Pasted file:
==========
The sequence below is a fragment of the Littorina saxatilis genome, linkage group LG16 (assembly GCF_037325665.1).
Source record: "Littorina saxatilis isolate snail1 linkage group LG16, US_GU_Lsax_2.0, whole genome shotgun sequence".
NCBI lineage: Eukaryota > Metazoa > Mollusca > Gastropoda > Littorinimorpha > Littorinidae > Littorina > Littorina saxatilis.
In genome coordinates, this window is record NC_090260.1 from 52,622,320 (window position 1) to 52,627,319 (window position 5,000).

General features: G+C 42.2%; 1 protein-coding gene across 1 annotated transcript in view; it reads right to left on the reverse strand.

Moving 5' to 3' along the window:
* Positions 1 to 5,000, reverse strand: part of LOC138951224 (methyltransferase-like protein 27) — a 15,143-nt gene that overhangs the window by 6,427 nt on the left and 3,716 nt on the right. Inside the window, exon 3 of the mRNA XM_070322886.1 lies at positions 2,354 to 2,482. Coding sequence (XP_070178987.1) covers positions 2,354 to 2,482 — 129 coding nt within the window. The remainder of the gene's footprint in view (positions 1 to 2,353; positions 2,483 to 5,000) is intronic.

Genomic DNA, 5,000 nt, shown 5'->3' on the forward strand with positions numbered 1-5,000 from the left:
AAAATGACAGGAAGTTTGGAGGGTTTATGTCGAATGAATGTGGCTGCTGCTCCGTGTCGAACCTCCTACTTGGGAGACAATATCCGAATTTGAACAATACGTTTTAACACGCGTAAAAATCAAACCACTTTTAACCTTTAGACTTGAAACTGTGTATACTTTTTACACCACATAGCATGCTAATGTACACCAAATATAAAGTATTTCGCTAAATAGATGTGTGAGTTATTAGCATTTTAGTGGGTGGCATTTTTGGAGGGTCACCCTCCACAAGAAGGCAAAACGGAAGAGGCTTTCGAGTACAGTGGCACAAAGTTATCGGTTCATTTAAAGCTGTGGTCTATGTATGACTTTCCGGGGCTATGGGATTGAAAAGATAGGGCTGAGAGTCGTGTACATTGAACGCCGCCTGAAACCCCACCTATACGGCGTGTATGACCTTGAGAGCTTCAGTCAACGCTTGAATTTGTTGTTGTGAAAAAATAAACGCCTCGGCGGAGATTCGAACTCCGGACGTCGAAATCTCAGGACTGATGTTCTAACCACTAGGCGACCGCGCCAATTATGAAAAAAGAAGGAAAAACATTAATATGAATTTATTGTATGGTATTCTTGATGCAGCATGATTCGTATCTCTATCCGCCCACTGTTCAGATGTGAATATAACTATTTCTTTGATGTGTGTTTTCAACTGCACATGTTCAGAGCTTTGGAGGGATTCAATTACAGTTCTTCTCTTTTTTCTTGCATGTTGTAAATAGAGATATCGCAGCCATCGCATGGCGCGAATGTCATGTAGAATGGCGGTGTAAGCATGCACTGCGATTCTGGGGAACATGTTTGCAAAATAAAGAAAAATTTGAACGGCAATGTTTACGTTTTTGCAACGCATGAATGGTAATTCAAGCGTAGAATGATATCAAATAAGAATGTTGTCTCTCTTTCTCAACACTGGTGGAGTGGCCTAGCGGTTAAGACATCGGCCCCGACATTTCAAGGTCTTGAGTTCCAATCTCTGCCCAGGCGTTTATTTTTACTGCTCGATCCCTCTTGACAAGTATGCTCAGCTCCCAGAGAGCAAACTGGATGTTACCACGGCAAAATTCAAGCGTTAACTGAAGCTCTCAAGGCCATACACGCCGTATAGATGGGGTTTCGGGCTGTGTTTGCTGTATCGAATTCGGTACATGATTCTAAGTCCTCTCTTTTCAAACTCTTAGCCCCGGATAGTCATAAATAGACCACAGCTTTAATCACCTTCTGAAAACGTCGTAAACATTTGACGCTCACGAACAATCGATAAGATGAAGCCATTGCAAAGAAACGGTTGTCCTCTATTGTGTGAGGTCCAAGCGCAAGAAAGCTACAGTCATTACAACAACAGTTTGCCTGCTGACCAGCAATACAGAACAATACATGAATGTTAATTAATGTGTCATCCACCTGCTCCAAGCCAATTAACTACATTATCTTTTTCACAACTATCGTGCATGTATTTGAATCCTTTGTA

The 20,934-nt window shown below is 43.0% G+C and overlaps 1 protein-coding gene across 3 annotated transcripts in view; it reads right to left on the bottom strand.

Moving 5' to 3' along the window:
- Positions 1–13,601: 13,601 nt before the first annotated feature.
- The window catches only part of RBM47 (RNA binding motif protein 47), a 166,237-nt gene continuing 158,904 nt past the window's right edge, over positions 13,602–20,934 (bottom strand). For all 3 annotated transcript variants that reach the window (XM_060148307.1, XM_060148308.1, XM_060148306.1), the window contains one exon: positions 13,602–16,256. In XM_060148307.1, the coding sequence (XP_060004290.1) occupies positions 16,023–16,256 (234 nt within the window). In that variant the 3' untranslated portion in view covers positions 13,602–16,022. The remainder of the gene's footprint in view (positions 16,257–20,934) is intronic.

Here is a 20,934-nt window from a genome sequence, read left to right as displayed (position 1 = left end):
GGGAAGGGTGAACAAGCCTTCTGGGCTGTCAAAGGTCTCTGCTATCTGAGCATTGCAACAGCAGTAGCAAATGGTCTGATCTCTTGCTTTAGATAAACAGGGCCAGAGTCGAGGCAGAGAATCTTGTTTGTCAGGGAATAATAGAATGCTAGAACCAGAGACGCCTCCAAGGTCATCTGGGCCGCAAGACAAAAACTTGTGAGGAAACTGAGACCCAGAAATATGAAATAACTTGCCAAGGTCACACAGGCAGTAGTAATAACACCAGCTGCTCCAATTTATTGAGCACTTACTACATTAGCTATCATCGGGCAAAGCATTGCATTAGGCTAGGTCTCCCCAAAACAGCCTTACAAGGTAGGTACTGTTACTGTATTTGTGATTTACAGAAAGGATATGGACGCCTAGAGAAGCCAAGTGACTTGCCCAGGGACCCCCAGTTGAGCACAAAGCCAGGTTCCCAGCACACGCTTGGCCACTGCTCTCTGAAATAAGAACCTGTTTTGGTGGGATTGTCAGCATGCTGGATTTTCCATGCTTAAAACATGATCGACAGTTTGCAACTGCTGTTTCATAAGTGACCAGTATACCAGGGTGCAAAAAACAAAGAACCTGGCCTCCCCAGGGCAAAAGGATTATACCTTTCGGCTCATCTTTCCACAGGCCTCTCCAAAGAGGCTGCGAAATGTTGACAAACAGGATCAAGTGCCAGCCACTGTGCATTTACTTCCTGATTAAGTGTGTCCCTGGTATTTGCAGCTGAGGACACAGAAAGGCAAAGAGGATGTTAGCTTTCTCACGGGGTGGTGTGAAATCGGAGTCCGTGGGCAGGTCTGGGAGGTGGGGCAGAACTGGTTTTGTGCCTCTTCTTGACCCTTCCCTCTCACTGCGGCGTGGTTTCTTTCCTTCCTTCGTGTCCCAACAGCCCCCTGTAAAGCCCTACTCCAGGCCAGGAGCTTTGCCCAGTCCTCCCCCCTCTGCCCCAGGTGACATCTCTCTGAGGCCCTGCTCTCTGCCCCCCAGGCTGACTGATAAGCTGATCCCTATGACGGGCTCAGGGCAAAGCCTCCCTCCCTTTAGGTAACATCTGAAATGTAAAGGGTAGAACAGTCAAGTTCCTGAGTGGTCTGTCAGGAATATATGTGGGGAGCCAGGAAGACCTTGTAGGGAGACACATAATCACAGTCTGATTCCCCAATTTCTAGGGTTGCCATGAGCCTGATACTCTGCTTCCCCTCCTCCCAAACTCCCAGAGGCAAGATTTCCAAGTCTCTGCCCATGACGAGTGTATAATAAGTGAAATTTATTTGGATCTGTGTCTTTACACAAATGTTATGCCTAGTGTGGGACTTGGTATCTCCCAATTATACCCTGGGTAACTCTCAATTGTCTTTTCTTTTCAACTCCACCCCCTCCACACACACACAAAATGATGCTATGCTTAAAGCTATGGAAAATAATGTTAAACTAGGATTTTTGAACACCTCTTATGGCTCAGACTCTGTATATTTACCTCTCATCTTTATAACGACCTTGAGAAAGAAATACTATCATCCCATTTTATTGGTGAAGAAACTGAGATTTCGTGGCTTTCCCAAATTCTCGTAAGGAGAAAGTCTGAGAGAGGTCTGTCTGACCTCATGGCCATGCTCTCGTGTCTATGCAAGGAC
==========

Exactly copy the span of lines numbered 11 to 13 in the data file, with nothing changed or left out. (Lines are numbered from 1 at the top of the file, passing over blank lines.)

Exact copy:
Moving 5' to 3' along the window:
- Positions 1–13,601: 13,601 nt before the first annotated feature.
- The window catches only part of RBM47 (RNA binding motif protein 47), a 166,237-nt gene continuing 158,904 nt past the window's right edge, over positions 13,602–20,934 (bottom strand). For all 3 annotated transcript variants that reach the window (XM_060148307.1, XM_060148308.1, XM_060148306.1), the window contains one exon: positions 13,602–16,256. In XM_060148307.1, the coding sequence (XP_060004290.1) occupies positions 16,023–16,256 (234 nt within the window). In that variant the 3' untranslated portion in view covers positions 13,602–16,022. The remainder of the gene's footprint in view (positions 16,257–20,934) is intronic.